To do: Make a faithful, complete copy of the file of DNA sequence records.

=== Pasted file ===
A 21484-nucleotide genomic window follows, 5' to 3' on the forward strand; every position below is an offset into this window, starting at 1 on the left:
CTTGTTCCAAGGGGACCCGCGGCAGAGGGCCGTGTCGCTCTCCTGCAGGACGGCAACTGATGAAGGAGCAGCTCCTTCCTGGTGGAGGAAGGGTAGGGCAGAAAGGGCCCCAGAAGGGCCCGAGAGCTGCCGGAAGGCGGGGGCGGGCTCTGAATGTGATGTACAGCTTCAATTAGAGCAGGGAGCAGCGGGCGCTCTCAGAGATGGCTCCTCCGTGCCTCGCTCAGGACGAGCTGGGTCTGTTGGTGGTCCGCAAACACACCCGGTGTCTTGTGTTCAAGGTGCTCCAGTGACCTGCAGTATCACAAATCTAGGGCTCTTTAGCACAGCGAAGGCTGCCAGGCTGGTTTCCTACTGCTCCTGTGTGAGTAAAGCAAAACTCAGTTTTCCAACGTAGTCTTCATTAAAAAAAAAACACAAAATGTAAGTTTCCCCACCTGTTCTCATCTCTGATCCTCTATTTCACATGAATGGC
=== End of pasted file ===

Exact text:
A 21484-nucleotide genomic window follows, 5' to 3' on the forward strand; every position below is an offset into this window, starting at 1 on the left:
CTTGTTCCAAGGGGACCCGCGGCAGAGGGCCGTGTCGCTCTCCTGCAGGACGGCAACTGATGAAGGAGCAGCTCCTTCCTGGTGGAGGAAGGGTAGGGCAGAAAGGGCCCCAGAAGGGCCCGAGAGCTGCCGGAAGGCGGGGGCGGGCTCTGAATGTGATGTACAGCTTCAATTAGAGCAGGGAGCAGCGGGCGCTCTCAGAGATGGCTCCTCCGTGCCTCGCTCAGGACGAGCTGGGTCTGTTGGTGGTCCGCAAACACACCCGGTGTCTTGTGTTCAAGGTGCTCCAGTGACCTGCAGTATCACAAATCTAGGGCTCTTTAGCACAGCGAAGGCTGCCAGGCTGGTTTCCTACTGCTCCTGTGTGAGTAAAGCAAAACTCAGTTTTCCAACGTAGTCTTCATTAAAAAAAAAACACAAAATGTAAGTTTCCCCACCTGTTCTCATCTCTGATCCTCTATTTCACATGAATGGC